Experts investigate how to stop bacteria infections

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Experts have been brought in to investigate ways to alter Northampton’s fountain so it cannot become infected with bacteria.

The fountain in the Market Square was switched off last week after ‘higher than normal’ levels of legionella and other bacteria were found in the water.

To date, nobody has been admitted to Northampton General Hospital as a result of infection from the fountain, but the council has said it is likely to remain switched off for at least the next two weeks while further tests are carried out on water samples.

Council cabinet member, Councillor Tim Hadland (Con, Old Duston) said: “Our testing looks for incredibly low levels of bacteria, which means we can take swift precautionary action before a serious problem has a chance to develop.

“We are now going through a process of disinfecting the fountain and will be testing and re-testing the water quality so we can feel confident to switch it back on again.

“We have asked an independent expert to suggest improvements to the water feature and whether there is anything else we can do to further reduce the likelihood of this happening again.”

The fountain was switched off on Tuesday, August 14 after bacteria was found in the water during a routine test.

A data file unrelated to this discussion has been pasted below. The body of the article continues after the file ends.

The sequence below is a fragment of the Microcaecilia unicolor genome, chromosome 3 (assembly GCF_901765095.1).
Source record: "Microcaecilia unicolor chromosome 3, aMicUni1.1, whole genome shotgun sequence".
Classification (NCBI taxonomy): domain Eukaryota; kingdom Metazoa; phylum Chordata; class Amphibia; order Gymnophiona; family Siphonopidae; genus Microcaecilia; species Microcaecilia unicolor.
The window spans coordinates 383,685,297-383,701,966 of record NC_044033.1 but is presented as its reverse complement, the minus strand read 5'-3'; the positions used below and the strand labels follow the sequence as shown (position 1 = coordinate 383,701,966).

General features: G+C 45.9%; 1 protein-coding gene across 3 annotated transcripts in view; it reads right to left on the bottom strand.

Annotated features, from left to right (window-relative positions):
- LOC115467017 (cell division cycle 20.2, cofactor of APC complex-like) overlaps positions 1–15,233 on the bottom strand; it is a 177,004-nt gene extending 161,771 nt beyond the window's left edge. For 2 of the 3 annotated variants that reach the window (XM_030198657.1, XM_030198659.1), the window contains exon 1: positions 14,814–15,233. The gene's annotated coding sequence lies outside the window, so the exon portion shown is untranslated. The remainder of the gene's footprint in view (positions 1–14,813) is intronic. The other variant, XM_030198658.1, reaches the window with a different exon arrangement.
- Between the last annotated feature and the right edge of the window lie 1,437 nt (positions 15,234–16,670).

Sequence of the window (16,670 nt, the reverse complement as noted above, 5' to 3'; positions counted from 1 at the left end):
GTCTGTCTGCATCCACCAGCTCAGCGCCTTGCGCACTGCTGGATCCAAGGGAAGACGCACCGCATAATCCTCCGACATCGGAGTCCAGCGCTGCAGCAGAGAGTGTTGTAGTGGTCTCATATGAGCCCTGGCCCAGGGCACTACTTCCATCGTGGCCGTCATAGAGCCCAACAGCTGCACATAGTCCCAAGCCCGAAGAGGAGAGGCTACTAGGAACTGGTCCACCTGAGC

As well as higher than normal levels of legionella, the council has said the tests also revealed ‘very low levels of e coli’ in the water.

Tests on the fountain are carried out by a specialist company every month. Official regulations suggest such water features need only be tested once a year.

Councillors have described the need to turn off the fountain as ‘very frustrating’, but insisted they will take no risks with public safety.

The fountain was installed in the Market Square in 2010 at a cost of £98,000.

When it was first unveiled, opposition councillor Tony Clarke (Ind, Castle) raised concerns that the fountain could become contaminated by animal faeces.

Following the latest test results, he called for the fountain to either be switched off or fenced-off so no children could play in the water.

He said: “I think the cost of keeping it open safely would far outweigh the benefits, so I think the council should now come clean and admit they’ve got it wrong.

“They’ve either got to fence it off or switch it off and admit they made a mistake.”